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Schools lured by short cut to top exam scores

Courses worth four GCSEs each offer the chance to lift league table ranking, reports Nic Barnard

SCHOOLS are using a vocational qualification worth four GCSEs to boost their league-table rankings in a move sanctioned by the Government.

With GCSE results and the first unofficial league tables out next week, it emerged that pupils gaining an intermediate GNVQ need pass only one GCSE to count towards their school's target of five top grade passes.

A pass in any one of 14 intermediate GNVQs, ranging from leisure and tourism to the most popular course, information and communications technology, counts for four GCSE points. The number of pupils taking vocational ICT exams is due to rocket with teaching materials now being marketed by Thomas Telford and Brooke Weston city technology colleges. More than a quarter of secondary schools have bought Thomas Telford's materials, earning the school pound;3 million.

Brooke Weston's website flashes up a page which proclaims: "GNVQ ICT Intermediate - 4 GCSEs equivalent". Top of its list of frequently-asked questions is: "Is it true your course counts as four GCSEs? Yes."

Thomas Telford is the only comprehensive with a 100 per cent record for five good GCSEs, while Brooke Weston says 97 per cent of its students passed the ICT course last year.

Professor Alan Smithers, of Liverpool University, said: "Some heads have told me they planned to run this course because of the impact it would have on the league tables.

"Heads are judged by how they deliver on qualifications. If they hear of a tried and tested method, of course they'll be interested. " John Dunford, general secretary of the Secondary Heads Association, said:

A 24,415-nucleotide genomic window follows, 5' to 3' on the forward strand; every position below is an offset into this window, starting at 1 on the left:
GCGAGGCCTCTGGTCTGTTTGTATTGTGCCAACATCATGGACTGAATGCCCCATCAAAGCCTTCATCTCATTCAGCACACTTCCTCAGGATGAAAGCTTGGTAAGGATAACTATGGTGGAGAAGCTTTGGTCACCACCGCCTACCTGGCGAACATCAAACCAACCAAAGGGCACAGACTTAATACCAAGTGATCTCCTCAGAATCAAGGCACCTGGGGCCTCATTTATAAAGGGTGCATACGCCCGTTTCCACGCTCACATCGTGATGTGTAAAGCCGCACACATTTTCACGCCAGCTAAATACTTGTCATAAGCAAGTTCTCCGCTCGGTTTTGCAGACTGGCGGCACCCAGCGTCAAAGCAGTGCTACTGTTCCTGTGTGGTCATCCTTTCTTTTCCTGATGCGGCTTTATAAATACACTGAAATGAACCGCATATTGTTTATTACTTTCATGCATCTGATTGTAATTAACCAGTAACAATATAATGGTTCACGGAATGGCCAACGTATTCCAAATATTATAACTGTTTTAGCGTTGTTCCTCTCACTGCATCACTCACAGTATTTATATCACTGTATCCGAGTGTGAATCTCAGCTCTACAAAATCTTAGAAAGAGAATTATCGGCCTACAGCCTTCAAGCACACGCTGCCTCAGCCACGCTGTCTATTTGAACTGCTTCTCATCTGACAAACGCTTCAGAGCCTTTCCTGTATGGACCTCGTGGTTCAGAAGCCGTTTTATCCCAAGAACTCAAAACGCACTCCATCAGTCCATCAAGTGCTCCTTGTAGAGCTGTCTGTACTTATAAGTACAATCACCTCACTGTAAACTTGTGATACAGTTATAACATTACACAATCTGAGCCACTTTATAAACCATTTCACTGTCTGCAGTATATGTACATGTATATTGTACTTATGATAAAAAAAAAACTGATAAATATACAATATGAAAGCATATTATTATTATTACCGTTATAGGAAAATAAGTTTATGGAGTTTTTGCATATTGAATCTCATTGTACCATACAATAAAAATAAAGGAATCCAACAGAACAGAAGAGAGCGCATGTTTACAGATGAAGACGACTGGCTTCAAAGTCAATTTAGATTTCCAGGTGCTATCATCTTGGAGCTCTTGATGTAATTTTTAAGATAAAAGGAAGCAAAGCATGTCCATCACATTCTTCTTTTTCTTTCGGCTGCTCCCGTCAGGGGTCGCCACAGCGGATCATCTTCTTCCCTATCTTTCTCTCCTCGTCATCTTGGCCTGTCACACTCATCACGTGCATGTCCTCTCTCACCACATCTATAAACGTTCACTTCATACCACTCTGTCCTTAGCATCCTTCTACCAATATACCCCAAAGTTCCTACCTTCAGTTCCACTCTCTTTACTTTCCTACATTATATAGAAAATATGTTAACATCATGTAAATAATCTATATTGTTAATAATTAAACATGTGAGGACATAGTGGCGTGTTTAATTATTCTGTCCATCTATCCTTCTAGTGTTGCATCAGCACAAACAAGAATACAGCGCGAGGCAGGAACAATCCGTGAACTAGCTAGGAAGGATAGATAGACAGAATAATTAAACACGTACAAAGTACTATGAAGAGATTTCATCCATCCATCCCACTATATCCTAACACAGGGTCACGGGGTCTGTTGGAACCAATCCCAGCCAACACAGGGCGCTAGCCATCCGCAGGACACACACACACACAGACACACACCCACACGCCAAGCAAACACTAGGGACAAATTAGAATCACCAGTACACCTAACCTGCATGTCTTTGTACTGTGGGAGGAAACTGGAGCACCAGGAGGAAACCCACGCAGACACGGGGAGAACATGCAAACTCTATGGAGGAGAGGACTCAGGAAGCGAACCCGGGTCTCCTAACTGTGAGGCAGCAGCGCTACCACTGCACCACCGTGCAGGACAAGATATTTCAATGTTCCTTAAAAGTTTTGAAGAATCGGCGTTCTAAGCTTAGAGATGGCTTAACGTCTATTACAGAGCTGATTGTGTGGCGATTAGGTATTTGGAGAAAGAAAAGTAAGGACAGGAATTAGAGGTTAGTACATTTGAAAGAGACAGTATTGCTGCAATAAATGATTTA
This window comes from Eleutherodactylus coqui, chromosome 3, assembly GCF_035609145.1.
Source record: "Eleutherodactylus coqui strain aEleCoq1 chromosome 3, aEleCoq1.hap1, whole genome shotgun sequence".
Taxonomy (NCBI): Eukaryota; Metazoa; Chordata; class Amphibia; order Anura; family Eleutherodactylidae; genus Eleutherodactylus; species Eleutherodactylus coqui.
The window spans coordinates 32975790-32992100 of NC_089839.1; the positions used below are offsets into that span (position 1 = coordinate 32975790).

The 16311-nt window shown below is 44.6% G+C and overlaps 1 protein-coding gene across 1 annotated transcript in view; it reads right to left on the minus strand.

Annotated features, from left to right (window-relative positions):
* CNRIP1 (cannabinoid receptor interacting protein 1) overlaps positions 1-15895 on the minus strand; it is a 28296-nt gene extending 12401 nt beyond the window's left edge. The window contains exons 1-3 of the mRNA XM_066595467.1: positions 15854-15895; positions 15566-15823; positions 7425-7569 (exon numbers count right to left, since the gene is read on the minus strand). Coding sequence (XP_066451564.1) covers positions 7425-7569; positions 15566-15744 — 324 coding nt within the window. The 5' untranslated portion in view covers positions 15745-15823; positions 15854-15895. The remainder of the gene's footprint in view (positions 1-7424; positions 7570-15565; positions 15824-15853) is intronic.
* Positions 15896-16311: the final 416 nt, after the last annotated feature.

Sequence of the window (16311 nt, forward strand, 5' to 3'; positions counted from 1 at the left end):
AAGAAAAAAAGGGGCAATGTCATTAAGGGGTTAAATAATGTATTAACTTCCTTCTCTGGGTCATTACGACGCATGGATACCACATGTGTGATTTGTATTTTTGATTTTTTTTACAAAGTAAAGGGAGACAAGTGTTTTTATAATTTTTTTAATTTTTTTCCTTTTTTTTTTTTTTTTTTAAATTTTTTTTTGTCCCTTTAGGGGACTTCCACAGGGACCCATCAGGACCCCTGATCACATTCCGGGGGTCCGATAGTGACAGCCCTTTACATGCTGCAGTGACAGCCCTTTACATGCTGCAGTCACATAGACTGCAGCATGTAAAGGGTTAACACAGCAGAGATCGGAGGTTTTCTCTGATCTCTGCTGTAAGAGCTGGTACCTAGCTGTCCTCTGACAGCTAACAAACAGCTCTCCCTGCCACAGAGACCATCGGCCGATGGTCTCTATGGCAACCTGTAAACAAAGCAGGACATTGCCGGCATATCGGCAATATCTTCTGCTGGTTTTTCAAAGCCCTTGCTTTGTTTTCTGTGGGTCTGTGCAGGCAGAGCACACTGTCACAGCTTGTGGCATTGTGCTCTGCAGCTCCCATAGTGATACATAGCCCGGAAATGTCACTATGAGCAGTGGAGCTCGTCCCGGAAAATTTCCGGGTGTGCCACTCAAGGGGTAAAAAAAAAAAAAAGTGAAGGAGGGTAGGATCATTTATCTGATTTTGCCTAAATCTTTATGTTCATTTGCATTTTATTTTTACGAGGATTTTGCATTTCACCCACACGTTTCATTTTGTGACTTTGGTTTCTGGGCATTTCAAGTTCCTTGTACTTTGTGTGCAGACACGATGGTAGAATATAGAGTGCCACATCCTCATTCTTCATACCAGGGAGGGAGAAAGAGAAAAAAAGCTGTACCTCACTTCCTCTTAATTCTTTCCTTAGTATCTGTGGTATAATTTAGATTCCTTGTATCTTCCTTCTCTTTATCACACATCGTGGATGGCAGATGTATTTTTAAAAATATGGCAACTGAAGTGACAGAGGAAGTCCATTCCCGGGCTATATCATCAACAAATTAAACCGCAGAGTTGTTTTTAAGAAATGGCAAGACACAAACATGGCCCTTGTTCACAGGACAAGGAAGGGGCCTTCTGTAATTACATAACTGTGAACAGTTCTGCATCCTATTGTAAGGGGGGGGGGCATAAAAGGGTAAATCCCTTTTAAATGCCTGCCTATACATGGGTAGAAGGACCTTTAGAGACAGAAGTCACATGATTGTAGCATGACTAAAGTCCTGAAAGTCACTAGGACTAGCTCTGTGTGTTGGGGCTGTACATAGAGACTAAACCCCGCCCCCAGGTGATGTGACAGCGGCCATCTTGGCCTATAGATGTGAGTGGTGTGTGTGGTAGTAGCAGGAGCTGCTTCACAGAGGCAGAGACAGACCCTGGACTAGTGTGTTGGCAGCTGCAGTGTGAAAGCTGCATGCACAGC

"I've no doubt the main reason this course has been adopted is because it's excellent, but there is bound to be the suspicion that schools have other motives, and who could blame them?" The issue raises questions about the relative value of GNVQs and GCSEs - recommended teaching time is less than double that of a single GCSE - and prompts concerns that pupils will not get a broad and balanced education.

Ruth Jones, Qualifications and Curriculum Authority spokeswoman, said the intermediate GNVQ was "no easy ride" and said all pupils must sit maths and English GCSE.

A Department for Education and Skills spokeswoman said it was "right that schools get credit" for getting students through the course which involved the same amount of study, and degree of difficulty, as four GCSEs.

The anomaly results from an attempt to lever a qualification, originally designed for post-16 students, into the league-table framework.

The intermediate GNVQ was conceived as an alternative to A-level for students who had done badly at GCSE. It was extended to key stage 4 under the Government's strategy of giving 14-year-olds more vocational options.

Students will continue taking intermediate GNVQs until 2006 when the new vocational GCSEs are introduced - worth two traditional GCSEs.

A spokeswoman for Thomas Telford said that 1,000 schools would be using their materials this September. She admitted "it would help" their pass rates, but said: "It does give students the most wonderful grounding in ICT." Brooke Weston would not comment.

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